We have found by experimental means that surfaces of chondritic meteorites catalyse Fischer-Tropsch (FT) reactions. By feeding the meteoritic samples with H2 and CO gases the typical FT products have been identified.

How simple organic matter appeared on Earth and the processes by which it transformed into more evolved organic compounds, which ultimately led to the emergence of life, is still an open topic. Different scenarios have been proposed, the main one assumes that simple organic compounds were synthesized, either in the gas phase or on the surfaces of dust grains, during the process of star formation and they were incorporated into larger bodies in the protoplanetary disk. The transformation of these simple organic compounds in more complex forms is still a matter of debate. Recent discoveries have pointed to catalytic properties of dust grains present in the early stellar envelope, which can nowadays be found in the form of chondrites. The significant infall of chondritic meteorites during the early periods of Earth suggests that the same reactions could have taken place in certain environments on the Earth’s surface, with conditions more favorable for organic synthesis.This work attempts to synthesize simple organic molecules, such as hydrocarbons and alcohols via Fischer–Tropsch-type reactions supported by different chondritic materials under early-Earth conditions, to investigate if organic synthesis can likely occur in this environment and to determine what the differences are in selectivity when using different types of chondrites. Fischer–Tropsch-type reactions are investigated from mixtures of CO and H2 at 1 atm of pressure on the surfaces of different chondritic samples. The different products obtained are analyzed in situ by gas chromatography. Different Fischer–Tropsch reaction products are obtained in quantitative amounts. The formation of alkanes and alkenes being the main processes. The formation of alcohols also takes place in a smaller amount. Other secondary products were obtained in a qualitative way. Chondritic material surfaces have been proven as good supports for the occurrence of organic synthesis. Under certain circumstances during the formation of Earth, they could have produced a suitable environment for these reactions to occur.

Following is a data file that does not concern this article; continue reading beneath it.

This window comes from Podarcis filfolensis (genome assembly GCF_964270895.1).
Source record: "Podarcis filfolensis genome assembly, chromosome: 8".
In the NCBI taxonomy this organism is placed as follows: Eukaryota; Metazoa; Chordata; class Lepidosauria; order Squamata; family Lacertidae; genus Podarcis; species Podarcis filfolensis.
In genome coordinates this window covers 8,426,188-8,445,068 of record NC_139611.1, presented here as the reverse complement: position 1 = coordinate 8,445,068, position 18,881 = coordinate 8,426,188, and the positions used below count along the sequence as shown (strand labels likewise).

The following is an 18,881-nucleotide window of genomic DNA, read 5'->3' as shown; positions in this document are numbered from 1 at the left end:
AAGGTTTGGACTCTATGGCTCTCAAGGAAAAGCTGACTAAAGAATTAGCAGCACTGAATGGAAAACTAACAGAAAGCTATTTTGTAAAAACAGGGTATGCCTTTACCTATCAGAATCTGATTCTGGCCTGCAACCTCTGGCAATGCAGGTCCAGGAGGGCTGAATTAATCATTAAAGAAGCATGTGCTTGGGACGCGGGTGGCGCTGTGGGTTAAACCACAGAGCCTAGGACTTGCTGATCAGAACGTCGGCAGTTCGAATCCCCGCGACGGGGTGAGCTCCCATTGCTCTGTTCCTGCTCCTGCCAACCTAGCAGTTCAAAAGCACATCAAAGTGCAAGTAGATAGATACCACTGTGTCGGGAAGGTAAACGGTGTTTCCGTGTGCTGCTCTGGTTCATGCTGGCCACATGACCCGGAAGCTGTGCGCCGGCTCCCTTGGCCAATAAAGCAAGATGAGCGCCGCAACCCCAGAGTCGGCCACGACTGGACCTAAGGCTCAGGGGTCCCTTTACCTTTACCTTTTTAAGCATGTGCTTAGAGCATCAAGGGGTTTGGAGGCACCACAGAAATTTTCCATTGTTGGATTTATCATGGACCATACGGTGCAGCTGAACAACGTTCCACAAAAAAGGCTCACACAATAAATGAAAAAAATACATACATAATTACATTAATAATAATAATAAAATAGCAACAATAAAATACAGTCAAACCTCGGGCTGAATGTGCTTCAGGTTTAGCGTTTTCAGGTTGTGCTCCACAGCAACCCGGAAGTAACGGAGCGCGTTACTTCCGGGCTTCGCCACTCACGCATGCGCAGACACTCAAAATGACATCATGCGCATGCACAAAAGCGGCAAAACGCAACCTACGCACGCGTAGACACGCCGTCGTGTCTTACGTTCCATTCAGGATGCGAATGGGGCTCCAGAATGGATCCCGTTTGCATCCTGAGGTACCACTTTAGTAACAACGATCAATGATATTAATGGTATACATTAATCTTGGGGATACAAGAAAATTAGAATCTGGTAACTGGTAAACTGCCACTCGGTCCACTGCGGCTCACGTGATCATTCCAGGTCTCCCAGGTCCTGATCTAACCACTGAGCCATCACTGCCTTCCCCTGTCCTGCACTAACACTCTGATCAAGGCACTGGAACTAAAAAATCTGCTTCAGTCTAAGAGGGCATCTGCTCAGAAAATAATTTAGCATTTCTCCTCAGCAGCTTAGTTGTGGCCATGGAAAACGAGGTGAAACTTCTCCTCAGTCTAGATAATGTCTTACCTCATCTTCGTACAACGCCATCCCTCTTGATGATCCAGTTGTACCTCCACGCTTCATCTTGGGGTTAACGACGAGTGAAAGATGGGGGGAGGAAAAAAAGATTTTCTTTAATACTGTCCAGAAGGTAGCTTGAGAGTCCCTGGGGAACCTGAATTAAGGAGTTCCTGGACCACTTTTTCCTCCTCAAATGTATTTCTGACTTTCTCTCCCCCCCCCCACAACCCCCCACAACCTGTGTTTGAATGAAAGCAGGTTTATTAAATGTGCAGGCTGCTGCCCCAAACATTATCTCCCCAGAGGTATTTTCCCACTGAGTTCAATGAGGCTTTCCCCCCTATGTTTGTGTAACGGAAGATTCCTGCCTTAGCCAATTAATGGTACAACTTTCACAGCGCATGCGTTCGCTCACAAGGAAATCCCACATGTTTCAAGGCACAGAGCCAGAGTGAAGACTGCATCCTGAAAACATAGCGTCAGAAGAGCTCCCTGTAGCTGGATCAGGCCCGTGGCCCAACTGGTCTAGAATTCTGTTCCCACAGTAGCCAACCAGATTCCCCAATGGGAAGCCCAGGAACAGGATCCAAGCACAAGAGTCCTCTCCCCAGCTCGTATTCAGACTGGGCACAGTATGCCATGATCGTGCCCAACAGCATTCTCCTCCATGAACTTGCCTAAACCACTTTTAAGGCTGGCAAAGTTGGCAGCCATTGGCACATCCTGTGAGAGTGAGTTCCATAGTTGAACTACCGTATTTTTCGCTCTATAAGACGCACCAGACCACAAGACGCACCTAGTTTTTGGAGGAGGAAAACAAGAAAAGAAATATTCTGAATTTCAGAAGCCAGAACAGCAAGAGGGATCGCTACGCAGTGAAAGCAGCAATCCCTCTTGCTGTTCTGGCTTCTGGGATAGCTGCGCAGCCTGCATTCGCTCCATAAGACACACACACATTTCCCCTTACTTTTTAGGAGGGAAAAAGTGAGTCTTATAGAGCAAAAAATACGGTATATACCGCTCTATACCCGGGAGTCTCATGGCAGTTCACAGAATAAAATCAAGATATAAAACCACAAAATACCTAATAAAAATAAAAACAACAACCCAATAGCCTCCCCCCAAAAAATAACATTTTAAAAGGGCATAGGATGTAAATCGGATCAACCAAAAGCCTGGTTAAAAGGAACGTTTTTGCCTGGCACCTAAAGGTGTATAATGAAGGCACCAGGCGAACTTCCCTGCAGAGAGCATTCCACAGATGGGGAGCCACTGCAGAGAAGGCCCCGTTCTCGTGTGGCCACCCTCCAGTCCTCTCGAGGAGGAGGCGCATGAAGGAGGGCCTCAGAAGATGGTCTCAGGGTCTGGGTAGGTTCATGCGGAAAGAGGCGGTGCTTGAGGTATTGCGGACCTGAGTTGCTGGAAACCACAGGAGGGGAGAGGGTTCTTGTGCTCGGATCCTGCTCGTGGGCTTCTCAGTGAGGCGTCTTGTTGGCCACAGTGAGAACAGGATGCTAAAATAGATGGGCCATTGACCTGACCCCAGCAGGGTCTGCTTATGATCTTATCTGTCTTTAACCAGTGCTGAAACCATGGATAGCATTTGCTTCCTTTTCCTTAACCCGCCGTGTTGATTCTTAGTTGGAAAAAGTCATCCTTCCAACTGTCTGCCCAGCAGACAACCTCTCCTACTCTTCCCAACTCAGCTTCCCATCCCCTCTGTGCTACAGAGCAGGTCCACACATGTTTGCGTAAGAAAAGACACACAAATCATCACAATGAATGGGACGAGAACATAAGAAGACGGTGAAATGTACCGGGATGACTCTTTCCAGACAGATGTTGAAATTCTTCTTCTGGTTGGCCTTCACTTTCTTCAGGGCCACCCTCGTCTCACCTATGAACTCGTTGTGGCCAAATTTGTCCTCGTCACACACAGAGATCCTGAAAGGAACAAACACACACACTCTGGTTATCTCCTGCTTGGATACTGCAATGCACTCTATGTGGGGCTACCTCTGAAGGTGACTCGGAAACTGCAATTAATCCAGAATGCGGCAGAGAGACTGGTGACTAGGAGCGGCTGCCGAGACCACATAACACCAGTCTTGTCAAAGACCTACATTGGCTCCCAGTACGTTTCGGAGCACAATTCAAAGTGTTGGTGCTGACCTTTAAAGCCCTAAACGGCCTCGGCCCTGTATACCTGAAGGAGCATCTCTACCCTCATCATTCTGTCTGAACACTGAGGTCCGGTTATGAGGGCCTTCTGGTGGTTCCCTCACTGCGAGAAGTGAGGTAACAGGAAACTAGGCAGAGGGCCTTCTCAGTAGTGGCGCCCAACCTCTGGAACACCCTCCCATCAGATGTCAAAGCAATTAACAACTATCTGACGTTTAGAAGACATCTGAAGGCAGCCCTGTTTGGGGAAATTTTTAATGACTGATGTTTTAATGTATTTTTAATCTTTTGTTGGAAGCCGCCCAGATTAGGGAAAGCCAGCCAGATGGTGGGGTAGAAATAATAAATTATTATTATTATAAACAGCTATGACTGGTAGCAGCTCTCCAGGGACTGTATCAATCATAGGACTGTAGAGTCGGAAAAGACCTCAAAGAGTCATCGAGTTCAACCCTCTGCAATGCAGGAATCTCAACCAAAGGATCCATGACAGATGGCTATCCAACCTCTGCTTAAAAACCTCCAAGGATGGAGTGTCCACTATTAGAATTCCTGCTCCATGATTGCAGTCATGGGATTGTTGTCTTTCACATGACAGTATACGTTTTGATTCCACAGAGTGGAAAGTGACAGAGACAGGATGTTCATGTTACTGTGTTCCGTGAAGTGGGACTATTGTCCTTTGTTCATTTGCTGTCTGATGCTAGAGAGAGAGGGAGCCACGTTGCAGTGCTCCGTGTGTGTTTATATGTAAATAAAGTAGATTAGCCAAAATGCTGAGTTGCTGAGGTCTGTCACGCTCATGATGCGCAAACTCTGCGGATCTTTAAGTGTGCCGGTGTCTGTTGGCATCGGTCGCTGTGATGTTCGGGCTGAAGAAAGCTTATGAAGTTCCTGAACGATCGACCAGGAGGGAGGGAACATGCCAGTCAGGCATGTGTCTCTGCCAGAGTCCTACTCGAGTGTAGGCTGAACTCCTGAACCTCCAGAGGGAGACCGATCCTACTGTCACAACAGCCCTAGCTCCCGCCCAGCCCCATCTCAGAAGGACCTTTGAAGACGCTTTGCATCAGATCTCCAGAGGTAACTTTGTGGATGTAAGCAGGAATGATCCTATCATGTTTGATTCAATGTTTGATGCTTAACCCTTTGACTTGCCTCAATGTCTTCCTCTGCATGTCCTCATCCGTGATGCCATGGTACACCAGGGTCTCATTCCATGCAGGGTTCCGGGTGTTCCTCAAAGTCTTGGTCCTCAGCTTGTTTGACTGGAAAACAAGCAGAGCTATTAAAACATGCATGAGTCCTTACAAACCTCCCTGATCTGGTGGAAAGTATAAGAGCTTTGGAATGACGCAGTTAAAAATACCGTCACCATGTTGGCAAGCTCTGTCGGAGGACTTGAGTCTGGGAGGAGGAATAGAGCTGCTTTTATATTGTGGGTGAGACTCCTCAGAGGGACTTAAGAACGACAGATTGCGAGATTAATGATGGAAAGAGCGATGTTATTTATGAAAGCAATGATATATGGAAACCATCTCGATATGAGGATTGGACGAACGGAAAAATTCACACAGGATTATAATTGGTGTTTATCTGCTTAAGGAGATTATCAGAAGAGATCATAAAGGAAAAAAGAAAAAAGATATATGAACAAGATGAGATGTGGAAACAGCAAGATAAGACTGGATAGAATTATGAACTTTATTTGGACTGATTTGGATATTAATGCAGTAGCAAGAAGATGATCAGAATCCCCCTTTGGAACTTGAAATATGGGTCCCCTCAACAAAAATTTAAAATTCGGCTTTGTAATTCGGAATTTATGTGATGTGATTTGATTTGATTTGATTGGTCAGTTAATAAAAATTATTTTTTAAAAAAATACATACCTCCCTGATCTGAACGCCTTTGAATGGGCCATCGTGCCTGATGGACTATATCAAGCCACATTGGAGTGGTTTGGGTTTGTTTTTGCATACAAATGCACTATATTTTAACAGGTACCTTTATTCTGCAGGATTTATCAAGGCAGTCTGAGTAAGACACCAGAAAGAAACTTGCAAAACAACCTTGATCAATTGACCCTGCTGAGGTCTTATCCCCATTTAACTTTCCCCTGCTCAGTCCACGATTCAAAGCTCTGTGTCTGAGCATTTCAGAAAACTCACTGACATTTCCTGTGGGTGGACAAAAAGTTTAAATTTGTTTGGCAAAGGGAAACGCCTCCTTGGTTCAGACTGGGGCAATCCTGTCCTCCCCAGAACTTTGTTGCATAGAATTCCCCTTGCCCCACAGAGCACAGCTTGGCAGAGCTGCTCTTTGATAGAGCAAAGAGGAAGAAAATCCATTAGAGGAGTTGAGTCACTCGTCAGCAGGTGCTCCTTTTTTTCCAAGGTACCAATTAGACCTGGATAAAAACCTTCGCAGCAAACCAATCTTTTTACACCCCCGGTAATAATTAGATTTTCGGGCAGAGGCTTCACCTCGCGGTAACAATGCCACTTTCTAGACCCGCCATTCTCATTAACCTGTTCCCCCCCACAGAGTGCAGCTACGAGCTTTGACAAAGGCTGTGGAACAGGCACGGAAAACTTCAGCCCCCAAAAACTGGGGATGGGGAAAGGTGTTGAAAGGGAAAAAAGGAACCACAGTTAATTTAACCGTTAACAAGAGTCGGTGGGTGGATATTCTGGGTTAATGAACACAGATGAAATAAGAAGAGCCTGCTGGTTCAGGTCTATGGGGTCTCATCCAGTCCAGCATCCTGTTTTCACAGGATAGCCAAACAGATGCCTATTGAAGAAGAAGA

This work has been published in Astronomy & Astrophysics.

Link to the article as open access in A&A: https://www.aanda.org/articles/aa/full_html/2021/06/aa39991-20/aa39991-20.html

Link to the article as green open access: https://arxiv.org/abs/2105.08498